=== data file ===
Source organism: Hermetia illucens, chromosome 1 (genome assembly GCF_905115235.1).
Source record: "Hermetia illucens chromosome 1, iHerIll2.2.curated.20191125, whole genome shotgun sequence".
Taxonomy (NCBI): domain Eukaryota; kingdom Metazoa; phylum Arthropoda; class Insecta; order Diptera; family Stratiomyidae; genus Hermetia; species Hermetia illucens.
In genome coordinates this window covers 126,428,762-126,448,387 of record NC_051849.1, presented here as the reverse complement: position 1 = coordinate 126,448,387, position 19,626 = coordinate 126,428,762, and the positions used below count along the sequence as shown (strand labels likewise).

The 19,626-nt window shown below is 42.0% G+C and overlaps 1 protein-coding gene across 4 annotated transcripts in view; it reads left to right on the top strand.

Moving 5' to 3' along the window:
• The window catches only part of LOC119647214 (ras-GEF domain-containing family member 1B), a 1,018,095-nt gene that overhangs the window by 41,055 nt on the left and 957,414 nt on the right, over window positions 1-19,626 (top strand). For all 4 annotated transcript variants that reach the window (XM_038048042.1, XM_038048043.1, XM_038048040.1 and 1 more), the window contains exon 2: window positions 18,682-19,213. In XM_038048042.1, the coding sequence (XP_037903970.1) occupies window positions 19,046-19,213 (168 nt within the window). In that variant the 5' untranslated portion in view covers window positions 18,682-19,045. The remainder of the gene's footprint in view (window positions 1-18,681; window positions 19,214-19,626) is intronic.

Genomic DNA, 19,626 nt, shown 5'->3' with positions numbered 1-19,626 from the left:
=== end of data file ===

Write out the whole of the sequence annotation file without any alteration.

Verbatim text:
Source organism: Hermetia illucens, chromosome 1 (genome assembly GCF_905115235.1).
Source record: "Hermetia illucens chromosome 1, iHerIll2.2.curated.20191125, whole genome shotgun sequence".
Taxonomy (NCBI): domain Eukaryota; kingdom Metazoa; phylum Arthropoda; class Insecta; order Diptera; family Stratiomyidae; genus Hermetia; species Hermetia illucens.
In genome coordinates this window covers 126,428,762-126,448,387 of record NC_051849.1, presented here as the reverse complement: position 1 = coordinate 126,448,387, position 19,626 = coordinate 126,428,762, and the positions used below count along the sequence as shown (strand labels likewise).

The 19,626-nt window shown below is 42.0% G+C and overlaps 1 protein-coding gene across 4 annotated transcripts in view; it reads left to right on the top strand.

Moving 5' to 3' along the window:
• The window catches only part of LOC119647214 (ras-GEF domain-containing family member 1B), a 1,018,095-nt gene that overhangs the window by 41,055 nt on the left and 957,414 nt on the right, over window positions 1-19,626 (top strand). For all 4 annotated transcript variants that reach the window (XM_038048042.1, XM_038048043.1, XM_038048040.1 and 1 more), the window contains exon 2: window positions 18,682-19,213. In XM_038048042.1, the coding sequence (XP_037903970.1) occupies window positions 19,046-19,213 (168 nt within the window). In that variant the 5' untranslated portion in view covers window positions 18,682-19,045. The remainder of the gene's footprint in view (window positions 1-18,681; window positions 19,214-19,626) is intronic.

Genomic DNA, 19,626 nt, shown 5'->3' with positions numbered 1-19,626 from the left: